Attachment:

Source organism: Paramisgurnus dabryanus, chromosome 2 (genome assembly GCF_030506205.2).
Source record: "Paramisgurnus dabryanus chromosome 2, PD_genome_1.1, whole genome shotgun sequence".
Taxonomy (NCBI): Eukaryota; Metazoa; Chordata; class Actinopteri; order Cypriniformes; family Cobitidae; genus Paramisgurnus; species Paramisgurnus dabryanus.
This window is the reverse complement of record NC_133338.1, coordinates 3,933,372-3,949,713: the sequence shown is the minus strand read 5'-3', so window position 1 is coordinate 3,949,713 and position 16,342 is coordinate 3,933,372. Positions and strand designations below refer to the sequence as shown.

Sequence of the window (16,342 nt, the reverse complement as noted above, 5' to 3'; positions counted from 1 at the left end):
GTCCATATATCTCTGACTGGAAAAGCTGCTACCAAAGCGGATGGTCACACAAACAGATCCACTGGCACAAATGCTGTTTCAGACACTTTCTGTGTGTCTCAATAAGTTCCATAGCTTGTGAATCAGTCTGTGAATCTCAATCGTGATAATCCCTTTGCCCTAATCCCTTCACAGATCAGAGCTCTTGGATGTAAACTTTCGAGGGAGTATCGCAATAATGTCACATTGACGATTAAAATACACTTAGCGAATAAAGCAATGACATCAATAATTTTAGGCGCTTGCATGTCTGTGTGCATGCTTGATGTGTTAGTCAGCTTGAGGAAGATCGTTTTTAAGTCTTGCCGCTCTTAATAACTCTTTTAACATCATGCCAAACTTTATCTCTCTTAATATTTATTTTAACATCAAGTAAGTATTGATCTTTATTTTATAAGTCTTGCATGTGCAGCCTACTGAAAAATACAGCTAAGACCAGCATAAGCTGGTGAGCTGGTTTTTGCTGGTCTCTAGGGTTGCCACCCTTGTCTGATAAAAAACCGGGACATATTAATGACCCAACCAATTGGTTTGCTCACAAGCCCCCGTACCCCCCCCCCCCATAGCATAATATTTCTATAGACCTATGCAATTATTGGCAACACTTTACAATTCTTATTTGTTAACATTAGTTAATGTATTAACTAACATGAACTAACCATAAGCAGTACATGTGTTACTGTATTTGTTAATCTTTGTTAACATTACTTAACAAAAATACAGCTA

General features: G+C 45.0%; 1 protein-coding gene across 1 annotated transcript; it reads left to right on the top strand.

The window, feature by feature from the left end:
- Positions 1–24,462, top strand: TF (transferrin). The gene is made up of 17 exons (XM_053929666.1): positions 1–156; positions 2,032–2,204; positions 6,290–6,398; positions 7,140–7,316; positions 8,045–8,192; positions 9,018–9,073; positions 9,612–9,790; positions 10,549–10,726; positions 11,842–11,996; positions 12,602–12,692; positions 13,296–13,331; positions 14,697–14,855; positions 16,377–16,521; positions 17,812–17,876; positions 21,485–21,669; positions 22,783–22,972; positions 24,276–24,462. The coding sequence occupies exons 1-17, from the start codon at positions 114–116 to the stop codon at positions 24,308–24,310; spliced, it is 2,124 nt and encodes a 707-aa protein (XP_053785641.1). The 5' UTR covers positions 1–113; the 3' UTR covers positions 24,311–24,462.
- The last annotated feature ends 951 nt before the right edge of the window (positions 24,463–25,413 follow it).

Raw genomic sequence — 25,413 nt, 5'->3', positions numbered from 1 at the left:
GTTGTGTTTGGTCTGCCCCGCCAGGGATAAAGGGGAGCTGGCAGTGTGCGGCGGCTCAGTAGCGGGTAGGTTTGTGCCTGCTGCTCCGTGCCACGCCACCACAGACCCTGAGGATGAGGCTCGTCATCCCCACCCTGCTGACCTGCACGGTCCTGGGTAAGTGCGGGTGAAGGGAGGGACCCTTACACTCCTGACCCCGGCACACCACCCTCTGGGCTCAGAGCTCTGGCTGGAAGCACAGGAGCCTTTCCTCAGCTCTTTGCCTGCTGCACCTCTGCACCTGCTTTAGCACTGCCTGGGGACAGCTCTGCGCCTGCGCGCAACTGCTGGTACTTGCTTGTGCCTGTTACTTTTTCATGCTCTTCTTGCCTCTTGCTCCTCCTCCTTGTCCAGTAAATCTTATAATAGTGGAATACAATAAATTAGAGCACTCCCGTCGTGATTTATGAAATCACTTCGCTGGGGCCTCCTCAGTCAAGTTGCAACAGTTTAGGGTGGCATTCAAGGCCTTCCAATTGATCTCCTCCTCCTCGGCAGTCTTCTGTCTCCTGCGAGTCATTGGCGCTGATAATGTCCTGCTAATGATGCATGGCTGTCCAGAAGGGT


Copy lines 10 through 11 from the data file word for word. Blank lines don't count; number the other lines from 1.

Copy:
- The last annotated feature ends 951 nt before the right edge of the window (positions 24,463–25,413 follow it).

Raw genomic sequence — 25,413 nt, 5'->3', positions numbered from 1 at the left: